Blog post: Understanding Providers, Services, and Factories in Angular

What if you import two modules that have a service with the same name? Solve it like this:

See services vs. factories in code:

Or even providers vs. services vs. factories: 


In Angular, the term "services" refers to singleton references to objects and functions that carry out specific tasks. Angular provides several built-in services for everything from manipulating the URL in the browser, running code at regular intervals, and interfacing with Web services to managing asynchronous workflows using JavaScript promises. My Angular Services lesson walks through the core services shipped with Angular by providing detailed hands-on examples and covering advanced topics such as promises, strict contextual escaping, and how to interface with various providers to configure the behavior of built-in services.

Here’s examples of parsing expressions various ways:

Returning a promise using $q:




Synchronizing the state of a form:

Web Services

For years, AJAX has enabled developers to write asynchronous, responsive Web applications. Issuing requests from your browser just got easier with the built-in services provided by Angular that support the full suite of HTTP verbs as well as JSONP. In my Angular Web Services lesson, learn how to interact with Web pages and Web services using Angular $http and $resource services, how to transform requests and responses with interceptors, and how to secure your app against JSON vulnerabilities using cross-site request forgery (XSRF) tokens. I conclude the lesson with a demonstration of how Angular’s Web services can be mocked out of the box to facilitate unit testing without having to spin up your web server.

To get a taste for what the course covers, check out the Web Services example project: and browse the various web service examples live.

An example of using $http interceptors:


Directives are a powerful feature that enables reuse of controls, much like the proposed Web Components specification.There will be two directives courses added to the library shortly by my colleague Dave Baskin, who authored the Angular MVC Cookbook. The page also links to his series of blog posts on the topic. I look forward to adding those videos. Until then, you can check out:

Examples of scope isolation in directives:

Blog post: Synergy Between Services and Directives in Angular JS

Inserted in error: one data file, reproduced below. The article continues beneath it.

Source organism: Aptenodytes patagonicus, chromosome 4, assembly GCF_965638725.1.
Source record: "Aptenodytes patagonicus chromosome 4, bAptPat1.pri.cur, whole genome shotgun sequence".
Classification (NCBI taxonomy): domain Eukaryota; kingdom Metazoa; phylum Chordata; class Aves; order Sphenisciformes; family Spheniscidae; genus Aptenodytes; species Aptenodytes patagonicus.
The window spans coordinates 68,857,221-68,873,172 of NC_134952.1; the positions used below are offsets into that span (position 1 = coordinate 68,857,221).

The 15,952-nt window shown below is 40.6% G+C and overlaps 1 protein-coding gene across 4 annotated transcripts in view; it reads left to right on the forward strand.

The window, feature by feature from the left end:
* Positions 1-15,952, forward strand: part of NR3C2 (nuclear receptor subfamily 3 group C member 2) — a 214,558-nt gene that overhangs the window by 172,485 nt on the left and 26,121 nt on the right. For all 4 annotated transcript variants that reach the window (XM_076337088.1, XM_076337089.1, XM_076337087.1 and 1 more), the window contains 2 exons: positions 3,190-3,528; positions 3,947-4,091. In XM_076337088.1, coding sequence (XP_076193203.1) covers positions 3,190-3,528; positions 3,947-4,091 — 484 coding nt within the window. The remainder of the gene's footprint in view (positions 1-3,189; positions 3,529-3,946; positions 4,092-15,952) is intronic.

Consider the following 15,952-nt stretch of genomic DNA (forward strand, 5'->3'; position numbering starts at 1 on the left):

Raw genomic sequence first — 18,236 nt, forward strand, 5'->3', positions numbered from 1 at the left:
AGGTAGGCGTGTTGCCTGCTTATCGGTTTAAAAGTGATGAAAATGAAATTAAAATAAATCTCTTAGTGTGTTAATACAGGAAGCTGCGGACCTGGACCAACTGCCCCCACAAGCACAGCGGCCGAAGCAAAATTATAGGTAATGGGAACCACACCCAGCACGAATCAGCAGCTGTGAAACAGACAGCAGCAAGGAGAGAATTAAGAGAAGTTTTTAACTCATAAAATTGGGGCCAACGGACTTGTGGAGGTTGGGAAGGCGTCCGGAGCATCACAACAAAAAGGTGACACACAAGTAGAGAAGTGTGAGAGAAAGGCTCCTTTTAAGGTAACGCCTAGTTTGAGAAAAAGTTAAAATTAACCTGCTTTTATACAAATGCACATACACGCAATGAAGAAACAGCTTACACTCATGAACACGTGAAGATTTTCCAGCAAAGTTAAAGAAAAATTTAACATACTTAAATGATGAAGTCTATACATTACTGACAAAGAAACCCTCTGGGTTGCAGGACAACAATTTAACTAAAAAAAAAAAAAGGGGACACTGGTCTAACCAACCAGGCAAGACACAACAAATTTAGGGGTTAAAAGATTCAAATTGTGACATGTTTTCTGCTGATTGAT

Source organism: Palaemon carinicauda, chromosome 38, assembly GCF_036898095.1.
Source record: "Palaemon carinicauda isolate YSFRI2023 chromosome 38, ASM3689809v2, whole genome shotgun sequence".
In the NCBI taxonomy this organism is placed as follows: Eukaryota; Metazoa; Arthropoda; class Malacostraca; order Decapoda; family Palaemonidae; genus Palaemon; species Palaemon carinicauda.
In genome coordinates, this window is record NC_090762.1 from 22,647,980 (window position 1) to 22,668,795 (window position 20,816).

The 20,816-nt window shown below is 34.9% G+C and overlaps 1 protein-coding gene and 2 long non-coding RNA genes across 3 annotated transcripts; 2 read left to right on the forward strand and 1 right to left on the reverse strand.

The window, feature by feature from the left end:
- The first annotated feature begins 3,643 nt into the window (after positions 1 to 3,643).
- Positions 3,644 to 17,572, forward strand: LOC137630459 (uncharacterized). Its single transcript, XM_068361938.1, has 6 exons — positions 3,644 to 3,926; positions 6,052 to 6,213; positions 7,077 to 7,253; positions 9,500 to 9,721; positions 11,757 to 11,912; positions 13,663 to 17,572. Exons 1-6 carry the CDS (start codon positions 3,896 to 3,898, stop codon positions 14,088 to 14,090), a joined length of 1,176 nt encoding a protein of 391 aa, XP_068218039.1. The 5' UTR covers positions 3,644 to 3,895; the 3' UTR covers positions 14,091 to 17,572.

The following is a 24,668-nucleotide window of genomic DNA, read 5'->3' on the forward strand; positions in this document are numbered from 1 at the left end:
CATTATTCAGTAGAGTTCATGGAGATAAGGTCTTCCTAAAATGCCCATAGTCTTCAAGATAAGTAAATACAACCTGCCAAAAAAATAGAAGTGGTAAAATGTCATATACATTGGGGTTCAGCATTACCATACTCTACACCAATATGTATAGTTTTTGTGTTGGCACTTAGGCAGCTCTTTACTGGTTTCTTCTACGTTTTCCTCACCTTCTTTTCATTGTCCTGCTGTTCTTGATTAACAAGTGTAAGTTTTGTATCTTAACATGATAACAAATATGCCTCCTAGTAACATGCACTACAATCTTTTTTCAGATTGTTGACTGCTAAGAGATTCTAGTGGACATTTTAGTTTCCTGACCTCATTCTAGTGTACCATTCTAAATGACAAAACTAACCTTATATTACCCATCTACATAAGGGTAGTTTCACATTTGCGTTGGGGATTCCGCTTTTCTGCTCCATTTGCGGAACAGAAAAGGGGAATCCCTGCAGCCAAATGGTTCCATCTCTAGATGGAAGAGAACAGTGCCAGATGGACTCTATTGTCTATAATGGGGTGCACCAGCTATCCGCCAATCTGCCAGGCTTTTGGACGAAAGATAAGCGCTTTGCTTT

Using a service to communicate with a directive: 

Data-binding to a sub-property: 


Single Page Applications (SPAs) enable rich desktop experiences for users without requiring pages to rerender or post back to the server. However, special care must be taken in SPAs to provide a consistent user experience by enabling the back and forward buttons and allowing pages to be bookmarked in various states. In the Routing lesson, I cover the Angular team's ngRoute module as well as the third-party Angular ui-router module and demonstrate their utility in SPAs. Learn how to configure routes, render templates, and resolve promises in an action-packed lesson that includes two complete, fully functional examples built using two different route providers.

Check out what I cover by browsing and running the Angular Routes example project (ngRoute and ui-router): 


Angular was built from the beginning to support testing. The next lesson I’ll release is going to cover testing with Jasmine. Here’s some code and a blog post that cover a bit:

Testable Filters with TypeScript, Angular JS, and Jasmine


I categorize these posts as advanced just because they cover topics related to very specific scenarios you may run into. The blog posts all come with full source in their respective links.

Using Zone to Trigger Angular Digest Loop for External Functions
Instrumenting Angular with Zone
Interception Using Decorator and Lazy-Loading with Angular JS
Throttling Input in Angular JS Applications using Underscore Debounce


A lot of what we do is help enterprises migrate from existing platforms like Silverlight to modern solutions. We’ve done this enough that we wrote a white paper about it! I wrote about the similarities between XAML and Angular in this post about Migrating from Silverlight and you can download the whitepaper directly from this link.


I was very surprised when I took inventory and realized how much I’ve written about Angular and how many sample projects and code snippets I’ve been able to publish. If you’re like me, you would much rather have a single place to reference to jump to links when and where you need them. Although I am not quite ready to take on the task of indexing everything available on the Internet, I can certainly take the time to organize my own resources as in this post. I strongly urge you to check out my course as well. The LIKNESS-13 code will not only gain you access to that course, but also 250 other videos covering everything from Node and the cloud to C# development, algorithms, data structures, and almost anything else you might like to add to your programming arsenal.

What are you doing?

I’m amazed at how quickly Angular has been adopted. I can see the enthusiasm in the user groups as the attendance swells and hear the sense of urgency from customers as they look at legacy platforms and try to determine what the best approach to taking their enterprise to the web will be. I’m very interested to learn what projects you are working on and where your interest in Angular comes from. If you have a minute, take some time to drop a comment below and let us know about your Angular work or questions you might have!

Thanks, and happy coding.